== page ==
Can my mix levels be too quiet for Mastering?
Old 10th January 2011
  #1
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Can my mix levels be too quiet for Mastering?

Hi there Slutz!

Engineer from Ireland here, question I couldn't find anywhere else on the forum for you guys, sorry if it is but it doesn't seem to be.

I'm about to send an album off to be mastered. Most of the tracks have peaks around -6dbfs and an RMS of -12

But some have peaks of only -10 dbfs and RMS of -24 or even lower. Are these lower levels too low for mastering? I am happy with the sound of the mixes. I may just have been too cautious with my gain staging.

PRO ME's, do I need to take action? If so, what do you think I should do?

Thank you in advance!
Old 10th January 2011
  #2
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That will not be a problem for your mastering engineer of choice. He/she can easily bring the peak level up themselves either digitally or analog. If you like the way the mixes sound now, leave them alone and send them in.
Old 10th January 2011
  #3
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Not a problem is the mixes are 24 bit.
Old 10th January 2011
  #4
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Quote:
Originally Posted by nightsearcher View Post
Hi there Slutz!

But some have peaks of only -10 dbfs and RMS of -24 or even lower. Are these lower levels too low for mastering?
Absolutely not if the sign/noise ratio is OK.
Old 10th January 2011
  #5
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Not a problem in 24 bit. If you are working in 16 bit you could find some of the low level material to be a little lifeless.
Old 10th January 2011
  #6
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At 24 bit, a -6db peak level for a mix is actually great. It's also useful to be sure you are well
below -0db at earlier stages (hitting the bus, tracks and hitting each plug-in). You will hear a
difference. What threw me off and maybe others, is you'd said it's -6db peak and -12db RMS.
-12db RMS is loud for an unmastered mix. At -6db peak you will be left with just 6db in range.

A mix at a more ideal level (ie. -6db, to -3db, peak), if dynamic, should be more like -20db to
-14db RMS. -6db peak, at -12db RMS is basically -6db RMS, just turned down 6 db. -6db is a
very loud master, even for the loud masters we hear now. Turned down to -6db peak (-12db
RMS) it would still sound squashed. What is on your output bus (limiting, compression) there?
Old 10th January 2011
  #7
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Quote:
Originally Posted by nightsearcher View Post
Hi there Slutz!

Engineer from Ireland here, question I couldn't find anywhere else on the forum for you guys, sorry if it is but it doesn't seem to be.

I'm about to send an album off to be mastered. Most of the tracks have peaks around -6dbfs and an RMS of -12

But some have peaks of only -10 dbfs and RMS of -24 or even lower. Are these lower levels too low for mastering? I am happy with the sound of the mixes. I may just have been too cautious with my gain staging.
The level is fine, but there is no point in giving RMS readings (is there ever?) just the peak.


DC
Old 10th January 2011
  #8
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Unless you mixed to analog tape you are probably fine.

A mastering project that peaked to -30 was what tipped me off to the fact that it is lots lots better to record digital audio too low than too high.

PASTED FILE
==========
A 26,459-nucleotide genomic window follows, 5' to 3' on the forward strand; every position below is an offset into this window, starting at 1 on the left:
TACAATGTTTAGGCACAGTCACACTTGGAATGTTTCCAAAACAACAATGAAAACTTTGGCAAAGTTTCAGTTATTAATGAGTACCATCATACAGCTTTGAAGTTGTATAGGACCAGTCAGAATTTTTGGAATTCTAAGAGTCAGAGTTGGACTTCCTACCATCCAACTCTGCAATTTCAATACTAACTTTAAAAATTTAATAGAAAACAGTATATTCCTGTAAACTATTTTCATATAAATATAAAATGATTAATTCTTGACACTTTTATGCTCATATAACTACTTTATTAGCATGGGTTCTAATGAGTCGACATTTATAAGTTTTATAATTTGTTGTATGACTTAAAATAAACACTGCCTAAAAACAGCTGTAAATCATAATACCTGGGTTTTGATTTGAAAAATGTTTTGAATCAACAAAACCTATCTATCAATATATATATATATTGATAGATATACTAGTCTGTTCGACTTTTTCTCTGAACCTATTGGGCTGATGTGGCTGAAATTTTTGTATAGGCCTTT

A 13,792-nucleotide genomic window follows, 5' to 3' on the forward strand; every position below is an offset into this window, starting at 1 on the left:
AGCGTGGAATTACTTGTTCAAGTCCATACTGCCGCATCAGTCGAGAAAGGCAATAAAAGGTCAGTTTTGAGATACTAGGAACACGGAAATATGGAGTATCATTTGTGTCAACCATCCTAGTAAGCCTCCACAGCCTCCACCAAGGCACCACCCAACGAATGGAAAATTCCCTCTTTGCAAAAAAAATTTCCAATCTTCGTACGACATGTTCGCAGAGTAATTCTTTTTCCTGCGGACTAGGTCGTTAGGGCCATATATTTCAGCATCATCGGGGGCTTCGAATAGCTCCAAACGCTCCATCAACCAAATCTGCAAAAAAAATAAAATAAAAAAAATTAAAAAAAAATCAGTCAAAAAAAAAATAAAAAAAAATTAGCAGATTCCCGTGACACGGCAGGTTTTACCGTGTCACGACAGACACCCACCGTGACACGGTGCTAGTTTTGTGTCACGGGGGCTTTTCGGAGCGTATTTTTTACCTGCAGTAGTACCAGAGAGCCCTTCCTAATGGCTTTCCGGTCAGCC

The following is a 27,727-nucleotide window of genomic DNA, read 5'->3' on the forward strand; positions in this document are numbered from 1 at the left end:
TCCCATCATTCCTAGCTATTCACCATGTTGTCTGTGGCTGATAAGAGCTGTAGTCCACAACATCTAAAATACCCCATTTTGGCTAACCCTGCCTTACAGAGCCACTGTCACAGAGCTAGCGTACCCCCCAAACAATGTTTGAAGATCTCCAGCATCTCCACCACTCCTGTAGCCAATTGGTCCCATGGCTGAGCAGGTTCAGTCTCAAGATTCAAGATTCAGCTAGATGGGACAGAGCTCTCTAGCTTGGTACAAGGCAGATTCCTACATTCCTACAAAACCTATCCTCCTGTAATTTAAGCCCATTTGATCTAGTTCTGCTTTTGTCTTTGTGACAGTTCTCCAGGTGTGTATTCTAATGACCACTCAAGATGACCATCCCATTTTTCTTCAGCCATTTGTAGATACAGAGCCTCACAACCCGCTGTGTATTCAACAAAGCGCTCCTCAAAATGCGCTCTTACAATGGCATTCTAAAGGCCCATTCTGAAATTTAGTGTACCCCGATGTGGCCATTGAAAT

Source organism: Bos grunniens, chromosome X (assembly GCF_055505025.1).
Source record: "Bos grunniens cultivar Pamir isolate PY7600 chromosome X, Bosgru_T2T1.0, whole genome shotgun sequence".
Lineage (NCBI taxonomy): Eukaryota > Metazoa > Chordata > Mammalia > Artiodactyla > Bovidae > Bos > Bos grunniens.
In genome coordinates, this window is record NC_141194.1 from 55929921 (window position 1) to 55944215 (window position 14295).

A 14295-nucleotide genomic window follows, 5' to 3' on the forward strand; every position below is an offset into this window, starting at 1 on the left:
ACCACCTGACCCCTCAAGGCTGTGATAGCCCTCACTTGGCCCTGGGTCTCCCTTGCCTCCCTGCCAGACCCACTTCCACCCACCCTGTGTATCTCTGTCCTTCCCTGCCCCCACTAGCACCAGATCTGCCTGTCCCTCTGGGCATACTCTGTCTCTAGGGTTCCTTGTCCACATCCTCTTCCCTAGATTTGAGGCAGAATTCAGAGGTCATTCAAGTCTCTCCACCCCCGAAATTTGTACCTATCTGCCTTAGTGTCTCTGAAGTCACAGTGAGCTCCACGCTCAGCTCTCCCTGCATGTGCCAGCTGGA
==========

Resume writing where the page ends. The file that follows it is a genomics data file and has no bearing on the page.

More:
Old 10th January 2011
  #9
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Not for nothin', but, the level that a mix comes in at doesn't really tell you much. All of the tracking could have been done too low, with a lousy signal to noise ratio, and then mixed so the 2-mix is right at -3dBfs. Or the tracking could all have been done too high, with a bunch of digital hash from overs.

The crucial point for snr is at the initial tracking. You only get one chance to do the initial conversion. Too high is no good, and too low is no good.

Too low can be just as bad as too high.

Maybe we're at the point where we can start recommending that people make a reasonable attempt to understand and record at optimum levels. That's good engineering, analog or digital, I think.
Old 11th January 2011
  #10
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Without question when the mix is up par within peak Db's there is no doubt a mastering engineer can lift it. Seems okee to me especcialy when you post the values given. Nothing wrong with the values. If these songs need to be soft go for it. If not there is really something wrong with the way you hear your mixing levels. This should be a setpoint value to your choosing and something you are comfortable with. Getting to know the volume of a mix is an important thing in mixing. Really make this a way of life. Not that you should listen everything at that volume when you just want to relax with some music. But for mixing it's a very good starting point. Also if you are mixing really well you need two days give or take depending on who it is and how often he or she does it just to really start with a mix. A focussed mix is a state of mind!! Set a point where your ears are really starting to think ... oww this is loud!!... Mark that point so whenever you start mixing you set it that point. Always the same point no matter what. You will feel it when you get accustomed to that. Start a mix with the highest dynamic range possible Vocals for example. Make it so that it doesn't sound too loud on that set loud level. Wait with bass until the rest sits in the mix. Low freq's will cloud judgement.. Not perse.. There are no rules just guides. But once the mix balances out without that it will fit right in. And it's only my vision on how to get thing going.